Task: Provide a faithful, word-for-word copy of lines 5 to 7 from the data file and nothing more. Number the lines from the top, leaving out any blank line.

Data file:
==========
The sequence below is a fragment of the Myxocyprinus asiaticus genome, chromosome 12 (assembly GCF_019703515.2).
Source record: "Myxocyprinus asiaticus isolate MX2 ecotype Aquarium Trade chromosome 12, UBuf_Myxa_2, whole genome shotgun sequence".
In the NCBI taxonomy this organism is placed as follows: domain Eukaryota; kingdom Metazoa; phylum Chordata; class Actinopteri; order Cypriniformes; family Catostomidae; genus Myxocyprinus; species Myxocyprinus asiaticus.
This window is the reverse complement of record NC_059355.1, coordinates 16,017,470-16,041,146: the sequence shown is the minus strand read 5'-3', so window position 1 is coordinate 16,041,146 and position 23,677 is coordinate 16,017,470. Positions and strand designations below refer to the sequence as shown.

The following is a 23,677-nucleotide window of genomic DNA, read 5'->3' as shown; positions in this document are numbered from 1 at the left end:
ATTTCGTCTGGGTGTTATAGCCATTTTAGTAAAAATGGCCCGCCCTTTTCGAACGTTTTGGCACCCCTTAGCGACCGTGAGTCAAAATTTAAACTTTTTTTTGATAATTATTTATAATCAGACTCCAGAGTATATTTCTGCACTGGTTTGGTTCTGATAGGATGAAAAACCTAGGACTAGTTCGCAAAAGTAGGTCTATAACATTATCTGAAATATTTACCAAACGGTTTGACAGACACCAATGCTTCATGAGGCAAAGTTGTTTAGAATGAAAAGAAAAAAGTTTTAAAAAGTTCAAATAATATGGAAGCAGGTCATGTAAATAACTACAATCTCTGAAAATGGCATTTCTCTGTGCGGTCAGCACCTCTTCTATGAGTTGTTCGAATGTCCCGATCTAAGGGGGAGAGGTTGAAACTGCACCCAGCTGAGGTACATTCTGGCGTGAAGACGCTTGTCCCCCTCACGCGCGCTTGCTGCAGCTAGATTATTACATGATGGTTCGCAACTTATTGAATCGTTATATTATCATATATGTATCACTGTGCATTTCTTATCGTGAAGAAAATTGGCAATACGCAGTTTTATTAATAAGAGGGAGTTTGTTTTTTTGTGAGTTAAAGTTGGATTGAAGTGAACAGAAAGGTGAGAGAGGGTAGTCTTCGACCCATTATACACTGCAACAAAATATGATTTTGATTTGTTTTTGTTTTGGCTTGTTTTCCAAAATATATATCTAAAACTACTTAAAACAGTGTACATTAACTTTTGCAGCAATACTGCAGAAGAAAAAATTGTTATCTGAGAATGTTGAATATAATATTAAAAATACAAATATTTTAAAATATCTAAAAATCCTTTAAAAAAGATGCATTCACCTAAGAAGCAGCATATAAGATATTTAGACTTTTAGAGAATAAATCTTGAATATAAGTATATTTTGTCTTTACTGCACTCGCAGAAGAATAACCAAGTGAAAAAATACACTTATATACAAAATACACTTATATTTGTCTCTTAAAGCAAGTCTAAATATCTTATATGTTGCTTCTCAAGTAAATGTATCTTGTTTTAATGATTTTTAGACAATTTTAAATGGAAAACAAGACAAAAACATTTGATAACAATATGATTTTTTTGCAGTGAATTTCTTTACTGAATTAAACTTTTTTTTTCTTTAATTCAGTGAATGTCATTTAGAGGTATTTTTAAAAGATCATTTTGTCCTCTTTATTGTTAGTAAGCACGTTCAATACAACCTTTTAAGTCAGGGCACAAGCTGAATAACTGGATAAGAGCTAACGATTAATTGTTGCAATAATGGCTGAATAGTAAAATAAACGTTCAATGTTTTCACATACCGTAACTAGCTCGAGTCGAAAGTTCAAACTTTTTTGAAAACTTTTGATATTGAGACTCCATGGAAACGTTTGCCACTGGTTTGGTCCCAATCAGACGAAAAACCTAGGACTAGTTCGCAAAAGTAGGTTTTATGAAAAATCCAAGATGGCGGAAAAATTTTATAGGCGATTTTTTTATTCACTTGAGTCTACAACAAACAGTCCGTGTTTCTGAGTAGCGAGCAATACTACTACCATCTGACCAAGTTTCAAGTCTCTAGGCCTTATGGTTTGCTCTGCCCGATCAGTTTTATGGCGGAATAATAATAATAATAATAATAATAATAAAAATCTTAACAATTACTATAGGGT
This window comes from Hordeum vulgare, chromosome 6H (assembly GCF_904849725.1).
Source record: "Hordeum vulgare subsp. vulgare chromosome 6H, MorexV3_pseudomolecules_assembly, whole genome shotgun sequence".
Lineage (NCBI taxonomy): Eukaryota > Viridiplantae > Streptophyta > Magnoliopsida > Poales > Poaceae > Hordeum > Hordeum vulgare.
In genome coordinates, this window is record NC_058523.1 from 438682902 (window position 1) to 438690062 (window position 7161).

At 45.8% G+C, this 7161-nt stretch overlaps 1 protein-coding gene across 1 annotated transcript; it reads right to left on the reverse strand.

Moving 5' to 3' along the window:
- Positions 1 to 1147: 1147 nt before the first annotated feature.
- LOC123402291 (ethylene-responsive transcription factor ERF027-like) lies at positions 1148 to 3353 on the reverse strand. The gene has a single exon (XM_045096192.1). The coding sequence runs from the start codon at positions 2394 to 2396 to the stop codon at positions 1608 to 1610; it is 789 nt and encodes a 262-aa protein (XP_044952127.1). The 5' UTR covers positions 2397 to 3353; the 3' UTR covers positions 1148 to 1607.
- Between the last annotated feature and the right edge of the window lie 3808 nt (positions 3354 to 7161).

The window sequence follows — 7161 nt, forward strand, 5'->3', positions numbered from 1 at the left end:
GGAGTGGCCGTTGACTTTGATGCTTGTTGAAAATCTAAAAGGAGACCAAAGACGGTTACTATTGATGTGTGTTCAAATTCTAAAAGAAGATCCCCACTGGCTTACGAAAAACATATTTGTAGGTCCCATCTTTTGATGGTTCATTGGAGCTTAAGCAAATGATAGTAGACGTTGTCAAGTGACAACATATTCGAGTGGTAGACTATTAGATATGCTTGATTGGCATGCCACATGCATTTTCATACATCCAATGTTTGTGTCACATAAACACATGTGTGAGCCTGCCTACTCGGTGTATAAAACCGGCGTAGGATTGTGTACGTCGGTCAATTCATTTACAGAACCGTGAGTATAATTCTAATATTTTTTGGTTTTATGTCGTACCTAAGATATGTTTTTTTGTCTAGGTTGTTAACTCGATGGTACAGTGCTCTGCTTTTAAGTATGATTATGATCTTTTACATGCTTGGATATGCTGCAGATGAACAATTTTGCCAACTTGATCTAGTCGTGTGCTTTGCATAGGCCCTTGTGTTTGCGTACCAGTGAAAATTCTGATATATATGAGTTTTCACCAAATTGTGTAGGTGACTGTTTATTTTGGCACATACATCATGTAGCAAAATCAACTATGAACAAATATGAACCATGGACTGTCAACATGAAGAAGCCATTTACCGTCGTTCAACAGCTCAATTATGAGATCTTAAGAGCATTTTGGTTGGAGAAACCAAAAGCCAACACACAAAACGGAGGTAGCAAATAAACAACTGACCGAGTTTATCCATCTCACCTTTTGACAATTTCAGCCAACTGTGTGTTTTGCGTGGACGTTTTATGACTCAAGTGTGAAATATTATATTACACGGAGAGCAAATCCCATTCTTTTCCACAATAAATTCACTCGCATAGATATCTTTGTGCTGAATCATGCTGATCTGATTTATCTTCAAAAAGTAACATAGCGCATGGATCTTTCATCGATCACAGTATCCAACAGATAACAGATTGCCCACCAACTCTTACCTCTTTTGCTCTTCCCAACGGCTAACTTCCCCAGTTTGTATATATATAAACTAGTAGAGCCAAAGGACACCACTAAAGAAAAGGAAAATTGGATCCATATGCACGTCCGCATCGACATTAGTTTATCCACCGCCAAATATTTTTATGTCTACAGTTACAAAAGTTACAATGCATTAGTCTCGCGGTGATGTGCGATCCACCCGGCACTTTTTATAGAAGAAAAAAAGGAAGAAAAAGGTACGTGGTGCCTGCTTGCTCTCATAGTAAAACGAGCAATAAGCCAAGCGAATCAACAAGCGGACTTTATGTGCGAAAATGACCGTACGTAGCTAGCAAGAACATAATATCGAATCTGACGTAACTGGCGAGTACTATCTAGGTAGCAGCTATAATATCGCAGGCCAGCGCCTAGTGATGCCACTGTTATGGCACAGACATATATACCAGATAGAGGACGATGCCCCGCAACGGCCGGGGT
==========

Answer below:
The following is a 23,677-nucleotide window of genomic DNA, read 5'->3' as shown; positions in this document are numbered from 1 at the left end:
ATTTCGTCTGGGTGTTATAGCCATTTTAGTAAAAATGGCCCGCCCTTTTCGAACGTTTTGGCACCCCTTAGCGACCGTGAGTCAAAATTTAAACTTTTTTTTGATAATTATTTATAATCAGACTCCAGAGTATATTTCTGCACTGGTTTGGTTCTGATAGGATGAAAAACCTAGGACTAGTTCGCAAAAGTAGGTCTATAACATTATCTGAAATATTTACCAAACGGTTTGACAGACACCAATGCTTCATGAGGCAAAGTTGTTTAGAATGAAAAGAAAAAAGTTTTAAAAAGTTCAAATAATATGGAAGCAGGTCATGTAAATAACTACAATCTCTGAAAATGGCATTTCTCTGTGCGGTCAGCACCTCTTCTATGAGTTGTTCGAATGTCCCGATCTAAGGGGGAGAGGTTGAAACTGCACCCAGCTGAGGTACATTCTGGCGTGAAGACGCTTGTCCCCCTCACGCGCGCTTGCTGCAGCTAGATTATTACATGATGGTTCGCAACTTATTGAATCGTTATATTATCATATATGTATCACTGTGCATTTCTTATCGTGAAGAAAATTGGCAATACGCAGTTTTATTAATAAGAGGGAGTTTGTTTTTTTGTGAGTTAAAGTTGGATTGAAGTGAACAGAAAGGTGAGAGAGGGTAGTCTTCGACCCATTATACACTGCAACAAAATATGATTTTGATTTGTTTTTGTTTTGGCTTGTTTTCCAAAATATATATCTAAAACTACTTAAAACAGTGTACATTAACTTTTGCAGCAATACTGCAGAAGAAAAAATTGTTATCTGAGAATGTTGAATATAATATTAAAAATACAAATATTTTAAAATATCTAAAAATCCTTTAAAAAAGATGCATTCACCTAAGAAGCAGCATATAAGATATTTAGACTTTTAGAGAATAAATCTTGAATATAAGTATATTTTGTCTTTACTGCACTCGCAGAAGAATAACCAAGTGAAAAAATACACTTATATACAAAATACACTTATATTTGTCTCTTAAAGCAAGTCTAAATATCTTATATGTTGCTTCTCAAGTAAATGTATCTTGTTTTAATGATTTTTAGACAATTTTAAATGGAAAACAAGACAAAAACATTTGATAACAATATGATTTTTTTGCAGTGAATTTCTTTACTGAATTAAACTTTTTTTTTCTTTAATTCAGTGAATGTCATTTAGAGGTATTTTTAAAAGATCATTTTGTCCTCTTTATTGTTAGTAAGCACGTTCAATACAACCTTTTAAGTCAGGGCACAAGCTGAATAACTGGATAAGAGCTAACGATTAATTGTTGCAATAATGGCTGAATAGTAAAATAAACGTTCAATGTTTTCACATACCGTAACTAGCTCGAGTCGAAAGTTCAAACTTTTTTGAAAACTTTTGATATTGAGACTCCATGGAAACGTTTGCCACTGGTTTGGTCCCAATCAGACGAAAAACCTAGGACTAGTTCGCAAAAGTAGGTTTTATGAAAAATCCAAGATGGCGGAAAAATTTTATAGGCGATTTTTTTATTCACTTGAGTCTACAACAAACAGTCCGTGTTTCTGAGTAGCGAGCAATACTACTACCATCTGACCAAGTTTCAAGTCTCTAGGCCTTATGGTTTGCTCTGCCCGATCAGTTTTATGGCGGAATAATAATAATAATAATAATAATAATAAAAATCTTAACAATTACTATAGGGT
This window comes from Hordeum vulgare, chromosome 6H (assembly GCF_904849725.1).